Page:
German unemployment unexpectedly climbed in March, according to figures adjusted for seasonal factors.
The number of people out of work increased by 13,000 to 2.935 million.
However the Federal Labour Office said that was due to bad winter weather and the unemployment rate held steady at 6.9 percent of the workforce, where it has been since October 2012.
“The economic conditions of the last few months are having little impact on the German labour market, which remains solid,” Labour Office chief Frank-Juergen Weise said in a statement.
The unadjusted jobless total, which is the headline number used in Germany, remained above the three million mark for a third straight month.
The jobs numbers should work in German Chancellor Angela Merkel’s favour as she courts votes ahead of an election in September.
Combined with data released earlier on Thursday showing retail sales rose unexpectedly for a second straight month in February, the unemployment figures bode well for domestic demand, which economic advisers to the German government expect to drive growth in Europe’s largest economy this year.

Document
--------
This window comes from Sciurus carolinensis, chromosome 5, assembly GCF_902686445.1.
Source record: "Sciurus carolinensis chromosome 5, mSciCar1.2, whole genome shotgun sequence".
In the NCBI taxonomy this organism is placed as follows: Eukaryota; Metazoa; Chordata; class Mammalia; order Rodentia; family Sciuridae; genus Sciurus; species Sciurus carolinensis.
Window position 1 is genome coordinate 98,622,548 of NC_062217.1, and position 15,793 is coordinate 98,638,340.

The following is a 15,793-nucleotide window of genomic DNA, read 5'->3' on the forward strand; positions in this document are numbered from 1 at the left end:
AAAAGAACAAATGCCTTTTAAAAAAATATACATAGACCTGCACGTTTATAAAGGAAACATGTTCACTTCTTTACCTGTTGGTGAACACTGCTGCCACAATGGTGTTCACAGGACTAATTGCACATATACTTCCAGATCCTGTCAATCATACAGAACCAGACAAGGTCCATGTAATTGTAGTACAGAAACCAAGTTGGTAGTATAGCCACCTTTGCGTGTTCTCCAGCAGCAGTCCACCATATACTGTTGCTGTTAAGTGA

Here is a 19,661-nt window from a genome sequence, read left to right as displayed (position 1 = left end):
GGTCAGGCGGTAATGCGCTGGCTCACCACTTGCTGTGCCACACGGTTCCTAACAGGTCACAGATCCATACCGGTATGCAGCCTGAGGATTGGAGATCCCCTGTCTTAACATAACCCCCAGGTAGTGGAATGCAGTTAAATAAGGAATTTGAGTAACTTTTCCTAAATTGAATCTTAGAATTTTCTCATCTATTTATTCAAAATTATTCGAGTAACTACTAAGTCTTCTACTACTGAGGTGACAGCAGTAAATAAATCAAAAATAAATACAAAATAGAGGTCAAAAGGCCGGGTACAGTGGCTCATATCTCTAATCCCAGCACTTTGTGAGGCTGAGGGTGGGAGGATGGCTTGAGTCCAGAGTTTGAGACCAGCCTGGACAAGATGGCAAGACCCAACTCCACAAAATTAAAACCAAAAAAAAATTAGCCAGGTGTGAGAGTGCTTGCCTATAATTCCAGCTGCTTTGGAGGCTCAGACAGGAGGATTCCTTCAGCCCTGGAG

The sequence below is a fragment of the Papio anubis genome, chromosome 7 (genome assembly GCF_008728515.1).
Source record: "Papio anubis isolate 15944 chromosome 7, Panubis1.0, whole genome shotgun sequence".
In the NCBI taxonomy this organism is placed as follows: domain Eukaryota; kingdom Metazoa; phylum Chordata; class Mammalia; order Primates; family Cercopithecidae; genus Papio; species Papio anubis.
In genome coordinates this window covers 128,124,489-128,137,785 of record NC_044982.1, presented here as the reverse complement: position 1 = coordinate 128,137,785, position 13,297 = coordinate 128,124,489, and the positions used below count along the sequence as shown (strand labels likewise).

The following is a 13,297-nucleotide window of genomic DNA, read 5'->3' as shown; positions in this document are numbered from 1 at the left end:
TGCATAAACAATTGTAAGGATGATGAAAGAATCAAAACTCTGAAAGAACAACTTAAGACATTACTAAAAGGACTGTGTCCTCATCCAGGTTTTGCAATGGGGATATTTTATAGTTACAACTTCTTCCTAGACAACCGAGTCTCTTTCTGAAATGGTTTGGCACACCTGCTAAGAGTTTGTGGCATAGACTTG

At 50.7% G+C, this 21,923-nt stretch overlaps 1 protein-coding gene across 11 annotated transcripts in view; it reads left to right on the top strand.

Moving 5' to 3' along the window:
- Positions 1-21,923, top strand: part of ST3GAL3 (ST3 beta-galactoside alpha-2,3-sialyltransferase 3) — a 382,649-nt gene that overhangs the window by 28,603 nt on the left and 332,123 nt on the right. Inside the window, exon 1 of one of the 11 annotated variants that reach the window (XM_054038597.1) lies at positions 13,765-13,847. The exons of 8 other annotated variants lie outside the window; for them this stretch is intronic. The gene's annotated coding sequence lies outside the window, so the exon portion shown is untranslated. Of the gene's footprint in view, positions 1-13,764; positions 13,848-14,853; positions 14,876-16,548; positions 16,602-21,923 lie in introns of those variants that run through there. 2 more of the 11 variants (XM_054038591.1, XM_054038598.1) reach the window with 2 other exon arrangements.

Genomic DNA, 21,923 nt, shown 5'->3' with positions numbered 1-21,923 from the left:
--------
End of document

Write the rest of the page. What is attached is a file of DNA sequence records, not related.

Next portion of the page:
“The small rise (in unemployment) is not dramatic. The hard winter is certainly playing a part,” said Thilo Heidrich, an economist at Postbank.
While some big German companies like Commerzbank, Deutsche Telekom and Air Berlin are cutting jobs, thousands of workers are benefiting from strong wage hikes. Regional public sector employees have achieved a 5.6 percent raise over two years and some iron and steel workers have secured a 3.0 percent hike over 15 months.